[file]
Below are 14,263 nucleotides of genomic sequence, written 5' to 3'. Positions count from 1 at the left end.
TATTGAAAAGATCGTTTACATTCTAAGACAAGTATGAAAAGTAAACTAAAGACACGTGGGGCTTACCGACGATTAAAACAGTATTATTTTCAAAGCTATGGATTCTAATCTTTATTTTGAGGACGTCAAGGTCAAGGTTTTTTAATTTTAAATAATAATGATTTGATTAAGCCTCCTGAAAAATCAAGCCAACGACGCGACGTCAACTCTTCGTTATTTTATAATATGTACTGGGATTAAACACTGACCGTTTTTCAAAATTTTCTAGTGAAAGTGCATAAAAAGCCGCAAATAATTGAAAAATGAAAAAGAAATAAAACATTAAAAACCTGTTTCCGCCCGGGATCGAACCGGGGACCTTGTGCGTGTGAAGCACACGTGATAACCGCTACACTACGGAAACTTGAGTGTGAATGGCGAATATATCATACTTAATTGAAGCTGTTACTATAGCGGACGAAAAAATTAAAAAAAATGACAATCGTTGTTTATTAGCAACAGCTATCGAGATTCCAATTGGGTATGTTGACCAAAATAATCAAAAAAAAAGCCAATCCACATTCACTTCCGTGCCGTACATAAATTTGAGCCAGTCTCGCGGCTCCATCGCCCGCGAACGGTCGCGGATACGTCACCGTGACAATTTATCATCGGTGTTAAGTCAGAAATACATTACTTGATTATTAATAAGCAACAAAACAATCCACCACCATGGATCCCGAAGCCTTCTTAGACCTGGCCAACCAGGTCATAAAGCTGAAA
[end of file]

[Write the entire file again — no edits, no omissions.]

Below are 14,263 nucleotides of genomic sequence, written 5' to 3'. Positions count from 1 at the left end.
TATTGAAAAGATCGTTTACATTCTAAGACAAGTATGAAAAGTAAACTAAAGACACGTGGGGCTTACCGACGATTAAAACAGTATTATTTTCAAAGCTATGGATTCTAATCTTTATTTTGAGGACGTCAAGGTCAAGGTTTTTTAATTTTAAATAATAATGATTTGATTAAGCCTCCTGAAAAATCAAGCCAACGACGCGACGTCAACTCTTCGTTATTTTATAATATGTACTGGGATTAAACACTGACCGTTTTTCAAAATTTTCTAGTGAAAGTGCATAAAAAGCCGCAAATAATTGAAAAATGAAAAAGAAATAAAACATTAAAAACCTGTTTCCGCCCGGGATCGAACCGGGGACCTTGTGCGTGTGAAGCACACGTGATAACCGCTACACTACGGAAACTTGAGTGTGAATGGCGAATATATCATACTTAATTGAAGCTGTTACTATAGCGGACGAAAAAATTAAAAAAAATGACAATCGTTGTTTATTAGCAACAGCTATCGAGATTCCAATTGGGTATGTTGACCAAAATAATCAAAAAAAAAGCCAATCCACATTCACTTCCGTGCCGTACATAAATTTGAGCCAGTCTCGCGGCTCCATCGCCCGCGAACGGTCGCGGATACGTCACCGTGACAATTTATCATCGGTGTTAAGTCAGAAATACATTACTTGATTATTAATAAGCAACAAAACAATCCACCACCATGGATCCCGAAGCCTTCTTAGACCTGGCCAACCAGGTCATAAAGCTGAAA